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Price formed a double bottom before retracing back up. Price action may have been favorable to produce a call option at the second touch of 79.793 (first arrow) and certainly would have been a level of interest where the second green arrow is located for another call option.

In addition, this chart nicely reflects the importance of whole numbers as S/R in trading. Notice where the USD/JPY bounced off of – 80.001, or one-tenth of a pip above the clean, whole number of 80.00, which is commonly termed “psychological resistance” in this case. On major pairs, these are very important. For example, the round figures of 1.3000, 1.4000, and 1.5000 have produced significant price consolidation on the EUR/USD in its history. The GBP/USD has had several meanderings around 1.6000 in recent weeks. The 1.2000 EUR/CHF level is probably the most robust whole number S/R in all of forex at the moment, as it’s been publicly affirmed that the Euro will not be permitted to fall below a level that’s not at least 20% greater than the Swiss Franc (CHF).

Price levels are the main thing that I consider while trading. However, to be a successful trader they cannot be traded alone. They must be considered within the context of price action, meaning using the clues from the shape and patterns of price candles to make educated guesses regarding where price might go next. Taking a trade every time price simply hits a line on your chart will eventually result in disaster. You must do more to stack the odds in your favor than simply trading horizontal lines. You must consider current momentum, short-term (e.g., past hour, four hours) and long-term trend (e.g., past day, week) if applicable, news events, and even how far you are from potential S/R in the range that you’re looking to trade into. For instance, if you’re at a good support area, but price has been steadily declining over the past couple hours with weak retracements back up, and there’s minor resistance three pips above the current price, then you’re best off staying out of the trade entirely.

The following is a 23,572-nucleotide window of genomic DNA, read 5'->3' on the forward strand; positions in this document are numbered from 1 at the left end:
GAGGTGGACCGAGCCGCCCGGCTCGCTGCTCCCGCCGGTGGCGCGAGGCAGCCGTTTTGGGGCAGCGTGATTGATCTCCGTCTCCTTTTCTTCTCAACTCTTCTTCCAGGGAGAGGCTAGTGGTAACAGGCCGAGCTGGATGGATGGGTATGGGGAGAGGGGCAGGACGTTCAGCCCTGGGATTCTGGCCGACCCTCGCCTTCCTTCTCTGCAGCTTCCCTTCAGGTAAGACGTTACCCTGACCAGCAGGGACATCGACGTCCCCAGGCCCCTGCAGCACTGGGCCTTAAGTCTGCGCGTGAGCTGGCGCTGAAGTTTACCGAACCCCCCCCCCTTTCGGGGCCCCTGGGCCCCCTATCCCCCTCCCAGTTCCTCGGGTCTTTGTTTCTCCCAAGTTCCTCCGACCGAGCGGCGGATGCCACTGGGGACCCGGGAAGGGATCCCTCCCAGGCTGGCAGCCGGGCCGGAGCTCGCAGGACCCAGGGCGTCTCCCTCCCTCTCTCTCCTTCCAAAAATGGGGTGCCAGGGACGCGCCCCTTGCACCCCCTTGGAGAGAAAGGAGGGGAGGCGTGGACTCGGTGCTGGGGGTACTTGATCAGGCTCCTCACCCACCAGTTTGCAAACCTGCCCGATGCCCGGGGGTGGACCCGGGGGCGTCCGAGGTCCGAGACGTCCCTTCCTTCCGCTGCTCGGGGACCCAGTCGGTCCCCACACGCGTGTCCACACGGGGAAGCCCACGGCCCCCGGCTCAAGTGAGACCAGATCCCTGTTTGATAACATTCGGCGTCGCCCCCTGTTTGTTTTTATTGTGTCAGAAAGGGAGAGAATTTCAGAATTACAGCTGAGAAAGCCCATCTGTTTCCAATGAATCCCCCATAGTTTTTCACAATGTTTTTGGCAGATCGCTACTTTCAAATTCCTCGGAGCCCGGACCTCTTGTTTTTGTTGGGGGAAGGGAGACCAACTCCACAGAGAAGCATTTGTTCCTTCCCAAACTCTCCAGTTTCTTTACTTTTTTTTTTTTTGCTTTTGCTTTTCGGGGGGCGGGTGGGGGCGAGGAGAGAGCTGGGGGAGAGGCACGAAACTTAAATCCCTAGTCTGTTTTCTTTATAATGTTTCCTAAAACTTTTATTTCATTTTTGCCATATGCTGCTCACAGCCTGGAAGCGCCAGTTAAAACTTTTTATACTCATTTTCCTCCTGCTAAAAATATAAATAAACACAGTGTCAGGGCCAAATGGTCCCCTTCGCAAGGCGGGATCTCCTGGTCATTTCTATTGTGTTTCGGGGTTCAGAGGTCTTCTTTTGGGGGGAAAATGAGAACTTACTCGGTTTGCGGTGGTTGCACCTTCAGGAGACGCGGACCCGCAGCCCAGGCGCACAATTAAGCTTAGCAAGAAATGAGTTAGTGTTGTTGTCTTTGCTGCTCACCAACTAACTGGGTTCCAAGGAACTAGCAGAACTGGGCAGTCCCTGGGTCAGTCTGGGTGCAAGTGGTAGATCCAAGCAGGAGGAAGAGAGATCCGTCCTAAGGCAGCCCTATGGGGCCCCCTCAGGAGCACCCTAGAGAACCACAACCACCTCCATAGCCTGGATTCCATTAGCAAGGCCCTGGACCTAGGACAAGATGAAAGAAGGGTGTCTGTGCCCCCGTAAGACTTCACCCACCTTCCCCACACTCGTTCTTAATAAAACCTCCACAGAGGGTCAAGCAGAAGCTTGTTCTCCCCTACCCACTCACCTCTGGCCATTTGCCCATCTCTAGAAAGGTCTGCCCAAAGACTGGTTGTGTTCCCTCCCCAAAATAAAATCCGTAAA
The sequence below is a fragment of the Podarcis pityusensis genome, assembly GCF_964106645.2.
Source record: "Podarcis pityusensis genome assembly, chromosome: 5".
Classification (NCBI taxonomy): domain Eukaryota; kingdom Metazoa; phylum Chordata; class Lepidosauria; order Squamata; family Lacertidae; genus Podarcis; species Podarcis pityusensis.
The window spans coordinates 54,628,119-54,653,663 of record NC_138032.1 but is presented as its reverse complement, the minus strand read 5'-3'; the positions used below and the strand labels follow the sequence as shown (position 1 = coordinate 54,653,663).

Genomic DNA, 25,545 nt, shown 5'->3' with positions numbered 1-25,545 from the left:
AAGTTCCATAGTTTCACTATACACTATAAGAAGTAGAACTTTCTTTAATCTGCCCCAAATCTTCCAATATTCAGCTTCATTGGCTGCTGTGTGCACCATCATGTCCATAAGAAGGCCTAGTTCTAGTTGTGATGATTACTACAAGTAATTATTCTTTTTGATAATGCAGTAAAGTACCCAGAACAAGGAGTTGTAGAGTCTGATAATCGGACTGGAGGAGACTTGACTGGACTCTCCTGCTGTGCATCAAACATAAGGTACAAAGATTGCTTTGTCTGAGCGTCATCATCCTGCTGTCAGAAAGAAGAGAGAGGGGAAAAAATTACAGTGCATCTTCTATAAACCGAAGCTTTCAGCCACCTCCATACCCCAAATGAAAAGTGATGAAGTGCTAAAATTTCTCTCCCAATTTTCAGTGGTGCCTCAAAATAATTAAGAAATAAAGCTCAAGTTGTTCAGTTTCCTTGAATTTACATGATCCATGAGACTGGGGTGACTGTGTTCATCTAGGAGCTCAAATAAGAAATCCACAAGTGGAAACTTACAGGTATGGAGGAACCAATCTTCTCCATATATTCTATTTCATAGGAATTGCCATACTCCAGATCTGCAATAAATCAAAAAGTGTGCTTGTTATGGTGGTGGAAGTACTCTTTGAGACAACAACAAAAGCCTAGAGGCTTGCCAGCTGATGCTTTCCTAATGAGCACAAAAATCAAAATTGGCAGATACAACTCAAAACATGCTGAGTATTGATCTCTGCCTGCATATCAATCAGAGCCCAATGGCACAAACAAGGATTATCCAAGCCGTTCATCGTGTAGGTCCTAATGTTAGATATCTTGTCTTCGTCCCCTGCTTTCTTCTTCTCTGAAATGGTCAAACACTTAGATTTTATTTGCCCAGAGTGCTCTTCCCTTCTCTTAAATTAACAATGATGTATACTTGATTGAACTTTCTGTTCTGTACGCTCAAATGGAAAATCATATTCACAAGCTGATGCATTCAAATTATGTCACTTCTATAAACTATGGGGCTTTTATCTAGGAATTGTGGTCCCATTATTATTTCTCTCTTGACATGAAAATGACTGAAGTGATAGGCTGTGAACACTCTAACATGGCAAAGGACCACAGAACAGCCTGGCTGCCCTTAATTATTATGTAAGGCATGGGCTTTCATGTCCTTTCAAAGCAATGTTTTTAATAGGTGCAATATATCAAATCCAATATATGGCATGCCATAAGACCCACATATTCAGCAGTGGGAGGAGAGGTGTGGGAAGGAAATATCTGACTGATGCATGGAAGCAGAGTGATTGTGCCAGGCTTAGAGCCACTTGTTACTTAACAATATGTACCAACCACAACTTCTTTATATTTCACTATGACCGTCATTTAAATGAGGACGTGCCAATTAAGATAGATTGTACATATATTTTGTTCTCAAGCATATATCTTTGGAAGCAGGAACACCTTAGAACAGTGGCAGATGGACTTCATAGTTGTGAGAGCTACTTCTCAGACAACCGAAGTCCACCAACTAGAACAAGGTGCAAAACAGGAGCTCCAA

Most importantly, when looking for levels, choose those that have been tested more than once. If the price action has been choppy to the point where there doesn’t seem to be any favorable S/R to trade off of, don’t simply be content to choose mediocre levels as potential trading points instead or go overboard with how many you’re visually interpreting. That will cause you to take suboptimal set-ups and dampen your accuracy (i.e., overtrading). Confluence is key in trading set-ups. If the overall trend is up, you’re at a solid support area, you have a sizable range to trade into, and the retracement that brought you to support is showing exhaustion through price action (e.g., dojis, small candles), then it sounds as if you have a high-probability set-up and are looking at a great trade.

I definitely welcome any questions, so please don’t hesitate to leave a comment below!

UPDATE 24/10/2020 – In response to lots of questions I have made a follow up post on this topic here .

5 Ways On How To Identify Support And Resistance Levels That Matter In Forex Trading